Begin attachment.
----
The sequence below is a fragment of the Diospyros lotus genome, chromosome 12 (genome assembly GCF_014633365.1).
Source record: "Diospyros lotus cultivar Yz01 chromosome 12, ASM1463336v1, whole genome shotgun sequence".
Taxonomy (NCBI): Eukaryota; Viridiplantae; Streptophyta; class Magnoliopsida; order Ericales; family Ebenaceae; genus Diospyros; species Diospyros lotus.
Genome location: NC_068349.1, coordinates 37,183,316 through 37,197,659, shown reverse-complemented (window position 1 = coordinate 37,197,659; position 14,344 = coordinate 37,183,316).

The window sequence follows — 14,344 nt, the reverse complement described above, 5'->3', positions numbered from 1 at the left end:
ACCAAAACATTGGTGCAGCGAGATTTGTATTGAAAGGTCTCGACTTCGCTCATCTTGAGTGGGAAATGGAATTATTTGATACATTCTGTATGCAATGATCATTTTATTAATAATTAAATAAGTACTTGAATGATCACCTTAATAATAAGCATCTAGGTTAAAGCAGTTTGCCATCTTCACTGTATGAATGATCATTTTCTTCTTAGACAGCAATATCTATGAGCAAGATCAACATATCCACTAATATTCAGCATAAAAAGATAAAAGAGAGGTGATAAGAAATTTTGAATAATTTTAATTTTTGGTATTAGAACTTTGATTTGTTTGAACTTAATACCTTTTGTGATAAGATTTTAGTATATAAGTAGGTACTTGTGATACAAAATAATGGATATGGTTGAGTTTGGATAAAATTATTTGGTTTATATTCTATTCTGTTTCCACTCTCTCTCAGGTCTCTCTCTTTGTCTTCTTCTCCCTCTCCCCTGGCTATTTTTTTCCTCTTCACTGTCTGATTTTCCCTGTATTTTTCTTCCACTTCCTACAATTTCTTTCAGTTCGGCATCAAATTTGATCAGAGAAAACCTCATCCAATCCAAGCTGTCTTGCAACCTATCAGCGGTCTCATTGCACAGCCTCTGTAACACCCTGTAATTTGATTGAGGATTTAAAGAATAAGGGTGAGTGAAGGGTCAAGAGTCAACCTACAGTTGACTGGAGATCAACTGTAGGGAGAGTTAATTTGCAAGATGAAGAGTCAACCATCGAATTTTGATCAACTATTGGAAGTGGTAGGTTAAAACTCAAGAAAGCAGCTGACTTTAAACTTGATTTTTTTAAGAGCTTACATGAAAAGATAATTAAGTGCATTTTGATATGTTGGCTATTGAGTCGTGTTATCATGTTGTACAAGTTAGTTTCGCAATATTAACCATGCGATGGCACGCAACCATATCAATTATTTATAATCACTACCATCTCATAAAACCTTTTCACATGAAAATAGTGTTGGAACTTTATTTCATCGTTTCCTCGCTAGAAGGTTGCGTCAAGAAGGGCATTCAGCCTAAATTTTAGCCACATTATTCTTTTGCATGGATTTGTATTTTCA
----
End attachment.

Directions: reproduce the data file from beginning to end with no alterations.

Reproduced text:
The sequence below is a fragment of the Diospyros lotus genome, chromosome 12 (genome assembly GCF_014633365.1).
Source record: "Diospyros lotus cultivar Yz01 chromosome 12, ASM1463336v1, whole genome shotgun sequence".
Taxonomy (NCBI): Eukaryota; Viridiplantae; Streptophyta; class Magnoliopsida; order Ericales; family Ebenaceae; genus Diospyros; species Diospyros lotus.
Genome location: NC_068349.1, coordinates 37,183,316 through 37,197,659, shown reverse-complemented (window position 1 = coordinate 37,197,659; position 14,344 = coordinate 37,183,316).

The window sequence follows — 14,344 nt, the reverse complement described above, 5'->3', positions numbered from 1 at the left end:
ACCAAAACATTGGTGCAGCGAGATTTGTATTGAAAGGTCTCGACTTCGCTCATCTTGAGTGGGAAATGGAATTATTTGATACATTCTGTATGCAATGATCATTTTATTAATAATTAAATAAGTACTTGAATGATCACCTTAATAATAAGCATCTAGGTTAAAGCAGTTTGCCATCTTCACTGTATGAATGATCATTTTCTTCTTAGACAGCAATATCTATGAGCAAGATCAACATATCCACTAATATTCAGCATAAAAAGATAAAAGAGAGGTGATAAGAAATTTTGAATAATTTTAATTTTTGGTATTAGAACTTTGATTTGTTTGAACTTAATACCTTTTGTGATAAGATTTTAGTATATAAGTAGGTACTTGTGATACAAAATAATGGATATGGTTGAGTTTGGATAAAATTATTTGGTTTATATTCTATTCTGTTTCCACTCTCTCTCAGGTCTCTCTCTTTGTCTTCTTCTCCCTCTCCCCTGGCTATTTTTTTCCTCTTCACTGTCTGATTTTCCCTGTATTTTTCTTCCACTTCCTACAATTTCTTTCAGTTCGGCATCAAATTTGATCAGAGAAAACCTCATCCAATCCAAGCTGTCTTGCAACCTATCAGCGGTCTCATTGCACAGCCTCTGTAACACCCTGTAATTTGATTGAGGATTTAAAGAATAAGGGTGAGTGAAGGGTCAAGAGTCAACCTACAGTTGACTGGAGATCAACTGTAGGGAGAGTTAATTTGCAAGATGAAGAGTCAACCATCGAATTTTGATCAACTATTGGAAGTGGTAGGTTAAAACTCAAGAAAGCAGCTGACTTTAAACTTGATTTTTTTAAGAGCTTACATGAAAAGATAATTAAGTGCATTTTGATATGTTGGCTATTGAGTCGTGTTATCATGTTGTACAAGTTAGTTTCGCAATATTAACCATGCGATGGCACGCAACCATATCAATTATTTATAATCACTACCATCTCATAAAACCTTTTCACATGAAAATAGTGTTGGAACTTTATTTCATCGTTTCCTCGCTAGAAGGTTGCGTCAAGAAGGGCATTCAGCCTAAATTTTAGCCACATTATTCTTTTGCATGGATTTGTATTTTCA